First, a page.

The Court must next determine whether "there is any just reason for delay" of an appeal. Wood, 422 F.3d at 878. The Ninth Circuit has noted that "[i]t is left to the sound judicial discretion of the district court to determine the appropriate time when each final decision... is ready for appeal." Id. at 878. The primary interest to be considered by the Court in making this determination is that of "sound judicial administration." Id. at 878. Certification for an immediate appeal is only appropriate if the Court finds that both (1) "the costs and risks of multiplying the number of proceedings and of overcrowding the appellate docket are outbalanced by pressing needs of the litigants for an early and separate judgment as to some... parties;" and (2) "upon any review of the judgment entered under the rule, the appellate court will [not] be required to address legal or factual issues that are similar to those contained in the claims still pending before the trial court." Morrison-Knudsen Co. v. Archer, 655 F.2d 962, 965 (9th Cir. 1981).

In this case, there is no "just reason for delay" of Plaintiffs' appeal. Wood, 422 F.3d at 878. As required by Morrison-Knudsen, the Court specifically finds that the "costs and risks of multiplying the number of proceedings and of overcrowding the appellate docket are outbalanced by pressing needs of the litigants for an early and separate judgment" as to Defendant CFBD. Morrison-Knudsen, 655 F.2d at 965. As the Court's October 9, 2014 order essentially results in the exclusion of Defendant CFBD from this case - assuming arguendo that it exists or may otherwise be properly served - the interest of judicial economy would not be served by delaying Plaintiffs' contemplated appeal. The completion of proceedings against remaining Defendants, only to be followed by Plaintiffs' appeal of the order concerning the service of Defendant CFBD, would create a substantial risk of duplication of proceedings and waste of judicial resources. By certifying the issue for appeal at this time, the Court ensures that the proper scope of Plaintiffs' suit will be known in advance of the deadlines for completion of discovery and the filing of dispositive motions.

Similarly, the Court finds that, in deciding Plaintiffs' appeal, the Ninth Circuit will not "be required to address legal or factual issues that are similar to those contained in the claims still pending" before this Court. Morrison-Knudsen, 655 F.2d at 965. As noted by Plaintiffs, the issue on appeal will be narrow and distinct: the Ninth Circuit will only be asked to decide whether the Court abused its discretion in finding that Plaintiffs' failure to file a reply brief and failure to appear at the August 20, 2014 hearing constituted "excusable neglect" under Ahanchian. Mot. at 5. None of the claims currently pending before this Court are related to that narrow issue. There is little risk that certifying the issue for immediate appeal will create duplicative work for the appellate court.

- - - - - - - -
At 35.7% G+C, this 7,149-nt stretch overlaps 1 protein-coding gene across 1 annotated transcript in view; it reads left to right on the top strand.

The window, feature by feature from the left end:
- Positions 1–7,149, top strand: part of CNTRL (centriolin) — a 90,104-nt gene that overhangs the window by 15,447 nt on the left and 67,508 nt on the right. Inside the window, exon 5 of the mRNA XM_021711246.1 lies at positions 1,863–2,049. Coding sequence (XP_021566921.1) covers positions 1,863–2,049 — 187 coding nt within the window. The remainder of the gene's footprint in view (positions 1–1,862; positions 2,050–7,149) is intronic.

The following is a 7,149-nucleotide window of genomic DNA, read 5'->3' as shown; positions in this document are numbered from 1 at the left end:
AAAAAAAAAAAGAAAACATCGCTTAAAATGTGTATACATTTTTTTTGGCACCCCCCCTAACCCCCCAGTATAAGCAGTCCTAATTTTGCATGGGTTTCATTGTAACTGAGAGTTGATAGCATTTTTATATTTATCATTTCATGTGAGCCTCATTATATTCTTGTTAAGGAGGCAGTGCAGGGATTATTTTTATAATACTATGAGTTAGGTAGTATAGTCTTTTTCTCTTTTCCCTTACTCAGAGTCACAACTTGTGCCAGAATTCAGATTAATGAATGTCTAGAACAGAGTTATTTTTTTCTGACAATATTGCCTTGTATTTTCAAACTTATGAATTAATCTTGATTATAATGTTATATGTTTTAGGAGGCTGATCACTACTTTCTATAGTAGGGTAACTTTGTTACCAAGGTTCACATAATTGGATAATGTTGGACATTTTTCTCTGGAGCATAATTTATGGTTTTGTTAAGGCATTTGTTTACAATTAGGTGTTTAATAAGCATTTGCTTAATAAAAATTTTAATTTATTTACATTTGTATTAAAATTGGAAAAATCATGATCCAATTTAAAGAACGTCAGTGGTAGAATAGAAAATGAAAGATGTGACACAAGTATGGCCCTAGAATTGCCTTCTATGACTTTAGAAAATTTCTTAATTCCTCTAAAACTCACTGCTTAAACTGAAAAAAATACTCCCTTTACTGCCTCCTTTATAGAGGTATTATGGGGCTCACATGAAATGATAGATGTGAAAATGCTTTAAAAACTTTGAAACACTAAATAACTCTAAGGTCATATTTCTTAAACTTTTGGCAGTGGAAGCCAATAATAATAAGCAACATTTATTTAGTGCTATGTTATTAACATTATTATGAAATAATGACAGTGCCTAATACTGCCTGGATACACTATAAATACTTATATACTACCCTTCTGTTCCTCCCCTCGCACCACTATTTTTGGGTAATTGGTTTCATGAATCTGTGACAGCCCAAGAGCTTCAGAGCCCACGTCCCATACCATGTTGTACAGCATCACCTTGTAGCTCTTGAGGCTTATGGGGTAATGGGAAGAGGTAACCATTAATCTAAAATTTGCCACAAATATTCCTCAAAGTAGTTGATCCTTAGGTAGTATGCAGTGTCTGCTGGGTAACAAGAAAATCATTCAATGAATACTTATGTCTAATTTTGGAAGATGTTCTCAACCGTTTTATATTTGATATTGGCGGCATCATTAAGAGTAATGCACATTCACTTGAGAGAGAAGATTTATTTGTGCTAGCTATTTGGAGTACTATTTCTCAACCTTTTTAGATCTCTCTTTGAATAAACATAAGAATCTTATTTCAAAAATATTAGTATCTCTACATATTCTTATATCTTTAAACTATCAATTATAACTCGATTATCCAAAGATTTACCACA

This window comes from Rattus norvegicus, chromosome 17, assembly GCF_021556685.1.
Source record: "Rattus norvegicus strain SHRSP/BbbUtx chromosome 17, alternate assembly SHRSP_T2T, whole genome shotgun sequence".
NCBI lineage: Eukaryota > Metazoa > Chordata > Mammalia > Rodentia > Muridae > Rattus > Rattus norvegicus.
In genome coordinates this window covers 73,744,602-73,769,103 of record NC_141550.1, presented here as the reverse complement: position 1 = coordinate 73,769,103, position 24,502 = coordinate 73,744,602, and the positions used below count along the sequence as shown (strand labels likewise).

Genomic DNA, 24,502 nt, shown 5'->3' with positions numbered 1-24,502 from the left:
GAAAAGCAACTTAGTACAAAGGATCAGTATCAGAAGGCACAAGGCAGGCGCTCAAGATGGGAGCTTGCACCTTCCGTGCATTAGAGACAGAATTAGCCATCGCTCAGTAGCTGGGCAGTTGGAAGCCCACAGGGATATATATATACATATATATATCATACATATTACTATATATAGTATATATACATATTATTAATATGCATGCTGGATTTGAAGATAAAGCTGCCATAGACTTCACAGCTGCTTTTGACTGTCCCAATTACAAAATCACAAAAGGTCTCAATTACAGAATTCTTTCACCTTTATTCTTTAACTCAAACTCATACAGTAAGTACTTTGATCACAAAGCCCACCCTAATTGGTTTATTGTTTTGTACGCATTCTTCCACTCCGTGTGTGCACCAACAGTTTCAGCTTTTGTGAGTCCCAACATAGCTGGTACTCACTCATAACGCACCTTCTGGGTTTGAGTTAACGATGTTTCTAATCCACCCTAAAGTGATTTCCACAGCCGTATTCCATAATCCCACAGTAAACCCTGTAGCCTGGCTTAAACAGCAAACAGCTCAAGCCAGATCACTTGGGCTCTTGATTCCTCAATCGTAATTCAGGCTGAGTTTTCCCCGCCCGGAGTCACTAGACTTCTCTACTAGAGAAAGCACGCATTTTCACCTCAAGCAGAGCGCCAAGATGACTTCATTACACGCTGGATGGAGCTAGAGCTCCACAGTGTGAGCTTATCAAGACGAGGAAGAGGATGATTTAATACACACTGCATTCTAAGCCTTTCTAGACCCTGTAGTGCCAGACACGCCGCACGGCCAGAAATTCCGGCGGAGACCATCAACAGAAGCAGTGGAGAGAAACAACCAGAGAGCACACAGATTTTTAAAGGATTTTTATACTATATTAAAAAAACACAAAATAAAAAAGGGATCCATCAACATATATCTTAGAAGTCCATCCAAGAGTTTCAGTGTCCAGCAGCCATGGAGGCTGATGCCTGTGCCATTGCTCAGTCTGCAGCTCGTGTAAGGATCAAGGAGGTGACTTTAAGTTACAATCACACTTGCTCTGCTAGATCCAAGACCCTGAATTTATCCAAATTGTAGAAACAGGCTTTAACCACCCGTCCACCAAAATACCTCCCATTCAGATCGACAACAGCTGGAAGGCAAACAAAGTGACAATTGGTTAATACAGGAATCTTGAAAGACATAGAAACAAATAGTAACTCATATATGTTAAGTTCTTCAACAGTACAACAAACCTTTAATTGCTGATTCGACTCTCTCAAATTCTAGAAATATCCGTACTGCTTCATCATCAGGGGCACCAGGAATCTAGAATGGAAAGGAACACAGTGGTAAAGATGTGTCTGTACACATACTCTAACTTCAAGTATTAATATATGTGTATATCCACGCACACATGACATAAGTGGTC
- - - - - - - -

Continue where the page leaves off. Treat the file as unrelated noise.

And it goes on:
Defendant CFLG's reliance on the fact that Defendant CFBD no longer exists is misplaced. Defendant CFLG argues that the ultimate remedy sought by Plaintiffs - a Court-issued, new summons for Defendant CFBD - is futile because the corporation in question no longer exists and cannot be properly served. In doing so, Defendant CFLG merely re-argues its opposition to Plaintiffs' motion for a new summons, and does not address the issue presently before the Court: whether the October 9, 2014 order should be certified for immediate appeal.

For all of these reasons, the Court GRANTS Plaintiffs' motion for certification of its October 9, 2014 ruling, under Rule 54(b). The Court's October 9, 2014 order denying Plaintiffs' motion for relief under Rule 60(b)(1) is a final judgment and is immediately appealable to the Ninth Circuit. Although Plaintiffs argue that there is "no need to stay the action" while the appeal is pending (and that the Court should permit "discovery into the relevant conduct of [Defendant CFBD]" during the appeal), the Court concludes that this would not serve the interests of judicial economy and would be potentially unfair to Defendants. Mot. at 5. Rather, it is more appropriate to stay the action until the Ninth Circuit has ruled on Plaintiffs' likely appeal. Such a stay will not take effect until Plaintiffs file a notice of appeal with this Court.

III. ORDER

For the reasons set forth above, the Court GRANTS Plaintiffs' motion to certify the October 9, 2014 order under Rule 54(b). This action will be stayed during the pendency of Plaintiffs' appeal in the Ninth Circuit, but the stay will not take effect until Plaintiffs file a notice of appeal with this Court. Within 30 days of the Ninth Circuit's decision on Plaintiffs' likely appeal, the parties are ordered to file a joint status report in this matter.

IT IS SO ORDERED.